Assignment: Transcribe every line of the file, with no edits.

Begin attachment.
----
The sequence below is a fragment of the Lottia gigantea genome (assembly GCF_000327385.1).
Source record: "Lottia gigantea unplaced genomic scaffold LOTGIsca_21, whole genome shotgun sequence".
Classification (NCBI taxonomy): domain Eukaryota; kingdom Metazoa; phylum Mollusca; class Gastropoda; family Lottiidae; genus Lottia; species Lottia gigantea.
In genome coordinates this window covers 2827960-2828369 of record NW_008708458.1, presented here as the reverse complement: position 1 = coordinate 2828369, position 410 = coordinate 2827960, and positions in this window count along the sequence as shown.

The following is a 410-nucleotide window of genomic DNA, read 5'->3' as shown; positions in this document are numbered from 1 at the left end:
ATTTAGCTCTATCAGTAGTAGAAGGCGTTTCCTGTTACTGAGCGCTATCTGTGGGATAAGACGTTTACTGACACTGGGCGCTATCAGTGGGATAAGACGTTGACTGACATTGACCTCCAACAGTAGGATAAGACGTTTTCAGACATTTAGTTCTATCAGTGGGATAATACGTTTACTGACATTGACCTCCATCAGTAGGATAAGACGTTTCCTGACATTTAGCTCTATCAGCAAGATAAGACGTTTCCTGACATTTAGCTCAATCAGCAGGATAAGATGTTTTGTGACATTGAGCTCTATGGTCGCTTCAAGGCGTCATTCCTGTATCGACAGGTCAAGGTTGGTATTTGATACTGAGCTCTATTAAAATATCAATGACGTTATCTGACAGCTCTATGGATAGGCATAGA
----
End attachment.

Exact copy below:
The sequence below is a fragment of the Lottia gigantea genome (assembly GCF_000327385.1).
Source record: "Lottia gigantea unplaced genomic scaffold LOTGIsca_21, whole genome shotgun sequence".
Classification (NCBI taxonomy): domain Eukaryota; kingdom Metazoa; phylum Mollusca; class Gastropoda; family Lottiidae; genus Lottia; species Lottia gigantea.
In genome coordinates this window covers 2827960-2828369 of record NW_008708458.1, presented here as the reverse complement: position 1 = coordinate 2828369, position 410 = coordinate 2827960, and positions in this window count along the sequence as shown.

The following is a 410-nucleotide window of genomic DNA, read 5'->3' as shown; positions in this document are numbered from 1 at the left end:
ATTTAGCTCTATCAGTAGTAGAAGGCGTTTCCTGTTACTGAGCGCTATCTGTGGGATAAGACGTTTACTGACACTGGGCGCTATCAGTGGGATAAGACGTTGACTGACATTGACCTCCAACAGTAGGATAAGACGTTTTCAGACATTTAGTTCTATCAGTGGGATAATACGTTTACTGACATTGACCTCCATCAGTAGGATAAGACGTTTCCTGACATTTAGCTCTATCAGCAAGATAAGACGTTTCCTGACATTTAGCTCAATCAGCAGGATAAGATGTTTTGTGACATTGAGCTCTATGGTCGCTTCAAGGCGTCATTCCTGTATCGACAGGTCAAGGTTGGTATTTGATACTGAGCTCTATTAAAATATCAATGACGTTATCTGACAGCTCTATGGATAGGCATAGA